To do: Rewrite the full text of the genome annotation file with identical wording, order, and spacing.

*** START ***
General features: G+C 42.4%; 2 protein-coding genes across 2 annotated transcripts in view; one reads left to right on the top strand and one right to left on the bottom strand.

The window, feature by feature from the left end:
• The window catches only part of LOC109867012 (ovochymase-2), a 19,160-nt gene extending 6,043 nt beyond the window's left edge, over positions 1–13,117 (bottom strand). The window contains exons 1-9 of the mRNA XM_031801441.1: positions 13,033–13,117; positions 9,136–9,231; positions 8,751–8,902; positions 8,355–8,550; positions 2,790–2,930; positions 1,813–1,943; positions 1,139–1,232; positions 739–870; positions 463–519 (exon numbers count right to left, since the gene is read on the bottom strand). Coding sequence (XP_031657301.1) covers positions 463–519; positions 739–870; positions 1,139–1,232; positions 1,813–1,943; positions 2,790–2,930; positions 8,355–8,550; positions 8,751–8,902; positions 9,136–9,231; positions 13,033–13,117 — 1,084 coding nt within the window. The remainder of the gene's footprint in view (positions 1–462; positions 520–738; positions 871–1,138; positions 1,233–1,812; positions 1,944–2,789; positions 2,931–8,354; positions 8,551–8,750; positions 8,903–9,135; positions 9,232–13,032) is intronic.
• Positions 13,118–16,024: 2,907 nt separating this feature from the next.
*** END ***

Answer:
General features: G+C 42.4%; 2 protein-coding genes across 2 annotated transcripts in view; one reads left to right on the top strand and one right to left on the bottom strand.

The window, feature by feature from the left end:
• The window catches only part of LOC109867012 (ovochymase-2), a 19,160-nt gene extending 6,043 nt beyond the window's left edge, over positions 1–13,117 (bottom strand). The window contains exons 1-9 of the mRNA XM_031801441.1: positions 13,033–13,117; positions 9,136–9,231; positions 8,751–8,902; positions 8,355–8,550; positions 2,790–2,930; positions 1,813–1,943; positions 1,139–1,232; positions 739–870; positions 463–519 (exon numbers count right to left, since the gene is read on the bottom strand). Coding sequence (XP_031657301.1) covers positions 463–519; positions 739–870; positions 1,139–1,232; positions 1,813–1,943; positions 2,790–2,930; positions 8,355–8,550; positions 8,751–8,902; positions 9,136–9,231; positions 13,033–13,117 — 1,084 coding nt within the window. The remainder of the gene's footprint in view (positions 1–462; positions 520–738; positions 871–1,138; positions 1,233–1,812; positions 1,944–2,789; positions 2,931–8,354; positions 8,551–8,750; positions 8,903–9,135; positions 9,232–13,032) is intronic.
• Positions 13,118–16,024: 2,907 nt separating this feature from the next.